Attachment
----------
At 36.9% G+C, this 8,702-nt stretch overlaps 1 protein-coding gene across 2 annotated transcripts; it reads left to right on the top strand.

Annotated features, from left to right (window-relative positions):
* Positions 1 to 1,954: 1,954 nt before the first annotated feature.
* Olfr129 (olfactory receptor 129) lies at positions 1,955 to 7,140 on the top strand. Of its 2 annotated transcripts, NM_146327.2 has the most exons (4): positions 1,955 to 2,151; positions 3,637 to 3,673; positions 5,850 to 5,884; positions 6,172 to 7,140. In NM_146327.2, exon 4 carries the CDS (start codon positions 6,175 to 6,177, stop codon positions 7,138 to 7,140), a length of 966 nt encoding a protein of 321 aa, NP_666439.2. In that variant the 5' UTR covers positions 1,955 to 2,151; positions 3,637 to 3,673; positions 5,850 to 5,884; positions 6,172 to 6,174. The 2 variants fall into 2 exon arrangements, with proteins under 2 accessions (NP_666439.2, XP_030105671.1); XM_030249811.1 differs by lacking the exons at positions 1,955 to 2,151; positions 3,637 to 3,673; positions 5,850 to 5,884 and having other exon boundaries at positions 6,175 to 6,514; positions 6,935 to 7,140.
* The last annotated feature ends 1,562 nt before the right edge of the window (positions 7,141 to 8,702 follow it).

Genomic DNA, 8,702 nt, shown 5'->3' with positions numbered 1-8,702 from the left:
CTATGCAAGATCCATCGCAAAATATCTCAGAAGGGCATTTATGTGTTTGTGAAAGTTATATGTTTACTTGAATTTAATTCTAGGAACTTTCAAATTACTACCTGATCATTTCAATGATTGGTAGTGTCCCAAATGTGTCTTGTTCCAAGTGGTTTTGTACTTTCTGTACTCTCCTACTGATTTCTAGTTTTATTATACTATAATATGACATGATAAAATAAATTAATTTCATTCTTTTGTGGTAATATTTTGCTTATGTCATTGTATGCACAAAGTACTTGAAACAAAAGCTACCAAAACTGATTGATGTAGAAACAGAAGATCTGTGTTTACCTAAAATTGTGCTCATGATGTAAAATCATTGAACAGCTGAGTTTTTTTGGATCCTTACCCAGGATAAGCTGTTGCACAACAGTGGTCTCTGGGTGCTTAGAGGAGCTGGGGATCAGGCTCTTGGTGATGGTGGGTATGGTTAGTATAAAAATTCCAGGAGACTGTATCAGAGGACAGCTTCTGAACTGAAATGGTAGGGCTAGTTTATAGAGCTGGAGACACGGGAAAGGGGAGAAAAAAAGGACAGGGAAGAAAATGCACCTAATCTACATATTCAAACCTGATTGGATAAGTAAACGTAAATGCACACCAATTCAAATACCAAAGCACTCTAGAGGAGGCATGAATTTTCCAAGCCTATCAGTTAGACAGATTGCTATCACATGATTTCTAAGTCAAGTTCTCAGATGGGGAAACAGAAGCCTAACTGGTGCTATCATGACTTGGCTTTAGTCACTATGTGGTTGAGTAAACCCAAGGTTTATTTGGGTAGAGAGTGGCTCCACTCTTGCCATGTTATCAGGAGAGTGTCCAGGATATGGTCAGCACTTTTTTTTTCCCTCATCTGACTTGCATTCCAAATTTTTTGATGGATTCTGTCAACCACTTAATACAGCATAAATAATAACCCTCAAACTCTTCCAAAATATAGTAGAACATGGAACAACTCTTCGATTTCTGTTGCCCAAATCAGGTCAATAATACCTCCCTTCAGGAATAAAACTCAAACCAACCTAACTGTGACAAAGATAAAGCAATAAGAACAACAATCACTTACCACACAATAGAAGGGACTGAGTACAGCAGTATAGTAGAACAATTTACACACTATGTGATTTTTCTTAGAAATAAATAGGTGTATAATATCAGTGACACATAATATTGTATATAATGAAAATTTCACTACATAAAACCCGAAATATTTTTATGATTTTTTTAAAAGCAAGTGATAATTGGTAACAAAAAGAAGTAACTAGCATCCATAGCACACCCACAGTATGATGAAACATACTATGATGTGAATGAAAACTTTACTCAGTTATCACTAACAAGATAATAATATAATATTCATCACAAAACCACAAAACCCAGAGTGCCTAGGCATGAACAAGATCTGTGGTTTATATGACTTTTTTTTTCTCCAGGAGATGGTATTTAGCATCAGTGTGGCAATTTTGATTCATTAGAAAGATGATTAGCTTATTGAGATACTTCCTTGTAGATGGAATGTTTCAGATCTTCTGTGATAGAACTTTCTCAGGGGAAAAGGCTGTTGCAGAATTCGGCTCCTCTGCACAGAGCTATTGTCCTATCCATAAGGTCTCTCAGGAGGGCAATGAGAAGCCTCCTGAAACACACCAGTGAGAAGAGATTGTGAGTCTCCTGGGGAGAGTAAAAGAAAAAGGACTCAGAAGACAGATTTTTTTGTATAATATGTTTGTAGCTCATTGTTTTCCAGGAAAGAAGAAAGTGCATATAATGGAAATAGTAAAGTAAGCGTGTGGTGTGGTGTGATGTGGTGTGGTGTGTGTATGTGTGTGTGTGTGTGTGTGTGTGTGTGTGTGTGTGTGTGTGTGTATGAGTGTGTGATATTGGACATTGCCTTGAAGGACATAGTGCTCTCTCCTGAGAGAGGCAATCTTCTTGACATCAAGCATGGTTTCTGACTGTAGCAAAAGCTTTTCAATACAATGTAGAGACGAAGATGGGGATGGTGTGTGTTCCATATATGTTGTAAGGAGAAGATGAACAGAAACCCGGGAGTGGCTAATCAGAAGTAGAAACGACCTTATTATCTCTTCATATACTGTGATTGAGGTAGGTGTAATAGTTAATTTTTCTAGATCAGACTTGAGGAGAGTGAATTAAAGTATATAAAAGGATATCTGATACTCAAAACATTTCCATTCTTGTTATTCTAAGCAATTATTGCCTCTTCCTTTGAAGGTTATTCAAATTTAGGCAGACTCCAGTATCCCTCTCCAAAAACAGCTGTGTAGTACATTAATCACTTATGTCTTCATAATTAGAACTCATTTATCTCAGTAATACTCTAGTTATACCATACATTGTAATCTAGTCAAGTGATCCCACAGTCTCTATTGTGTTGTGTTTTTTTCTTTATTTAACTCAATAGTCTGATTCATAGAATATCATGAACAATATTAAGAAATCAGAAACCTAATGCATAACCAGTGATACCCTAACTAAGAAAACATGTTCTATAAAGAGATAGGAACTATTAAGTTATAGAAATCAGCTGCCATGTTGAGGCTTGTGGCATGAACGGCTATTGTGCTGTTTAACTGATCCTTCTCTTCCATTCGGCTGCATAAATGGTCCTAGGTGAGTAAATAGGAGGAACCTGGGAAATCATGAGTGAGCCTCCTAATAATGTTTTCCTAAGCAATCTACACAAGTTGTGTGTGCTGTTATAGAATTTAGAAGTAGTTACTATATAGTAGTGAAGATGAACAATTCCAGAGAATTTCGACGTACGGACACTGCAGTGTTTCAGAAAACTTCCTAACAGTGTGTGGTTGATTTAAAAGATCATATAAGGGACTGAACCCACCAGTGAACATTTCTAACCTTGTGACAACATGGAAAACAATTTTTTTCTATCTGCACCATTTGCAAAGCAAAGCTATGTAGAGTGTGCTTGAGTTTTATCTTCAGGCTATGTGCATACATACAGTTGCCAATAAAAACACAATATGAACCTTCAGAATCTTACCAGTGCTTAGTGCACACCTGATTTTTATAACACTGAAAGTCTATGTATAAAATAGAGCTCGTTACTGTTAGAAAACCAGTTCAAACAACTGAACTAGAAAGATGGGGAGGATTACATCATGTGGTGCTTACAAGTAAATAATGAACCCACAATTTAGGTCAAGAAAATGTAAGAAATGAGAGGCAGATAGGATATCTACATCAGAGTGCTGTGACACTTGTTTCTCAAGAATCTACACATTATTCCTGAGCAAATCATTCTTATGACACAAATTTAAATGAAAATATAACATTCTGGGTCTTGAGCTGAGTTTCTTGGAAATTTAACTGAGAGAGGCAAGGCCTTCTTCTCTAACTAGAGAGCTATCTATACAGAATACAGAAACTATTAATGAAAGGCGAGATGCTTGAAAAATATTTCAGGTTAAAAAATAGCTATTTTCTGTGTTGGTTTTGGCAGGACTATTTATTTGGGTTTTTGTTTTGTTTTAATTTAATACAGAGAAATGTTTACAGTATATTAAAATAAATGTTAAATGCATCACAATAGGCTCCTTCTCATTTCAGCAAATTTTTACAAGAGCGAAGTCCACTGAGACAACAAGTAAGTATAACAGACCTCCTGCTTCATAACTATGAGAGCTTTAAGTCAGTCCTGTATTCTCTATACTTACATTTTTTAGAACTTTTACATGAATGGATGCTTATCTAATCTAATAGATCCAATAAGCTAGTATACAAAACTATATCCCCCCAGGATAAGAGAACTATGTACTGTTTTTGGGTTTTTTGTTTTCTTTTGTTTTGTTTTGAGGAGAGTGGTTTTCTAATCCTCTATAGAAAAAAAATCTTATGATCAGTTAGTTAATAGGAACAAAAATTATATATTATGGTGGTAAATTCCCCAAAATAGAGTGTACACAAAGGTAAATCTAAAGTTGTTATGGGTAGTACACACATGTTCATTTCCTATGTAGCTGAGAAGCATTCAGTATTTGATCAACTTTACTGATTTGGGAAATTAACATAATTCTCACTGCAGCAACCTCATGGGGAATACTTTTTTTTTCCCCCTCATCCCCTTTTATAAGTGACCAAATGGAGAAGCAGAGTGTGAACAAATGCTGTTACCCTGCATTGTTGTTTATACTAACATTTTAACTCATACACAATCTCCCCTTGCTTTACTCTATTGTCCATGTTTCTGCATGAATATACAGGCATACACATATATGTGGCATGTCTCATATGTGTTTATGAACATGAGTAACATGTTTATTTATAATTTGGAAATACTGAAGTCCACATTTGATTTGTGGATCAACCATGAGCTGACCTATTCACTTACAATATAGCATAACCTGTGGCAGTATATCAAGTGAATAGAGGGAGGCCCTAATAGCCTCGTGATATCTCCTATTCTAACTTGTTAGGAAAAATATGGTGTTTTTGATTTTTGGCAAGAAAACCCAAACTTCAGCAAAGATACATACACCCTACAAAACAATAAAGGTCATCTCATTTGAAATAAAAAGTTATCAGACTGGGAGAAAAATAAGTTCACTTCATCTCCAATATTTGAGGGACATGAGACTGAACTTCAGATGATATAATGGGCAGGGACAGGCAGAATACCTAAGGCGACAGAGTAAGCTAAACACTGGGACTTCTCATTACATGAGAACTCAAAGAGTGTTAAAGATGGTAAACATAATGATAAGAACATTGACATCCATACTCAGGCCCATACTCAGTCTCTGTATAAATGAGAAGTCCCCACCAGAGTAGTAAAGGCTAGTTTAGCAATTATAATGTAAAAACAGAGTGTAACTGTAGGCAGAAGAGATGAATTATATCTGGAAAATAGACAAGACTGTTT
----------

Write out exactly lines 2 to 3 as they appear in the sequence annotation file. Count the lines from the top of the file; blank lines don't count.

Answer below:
Annotated features, from left to right (window-relative positions):
* Positions 1 to 1,954: 1,954 nt before the first annotated feature.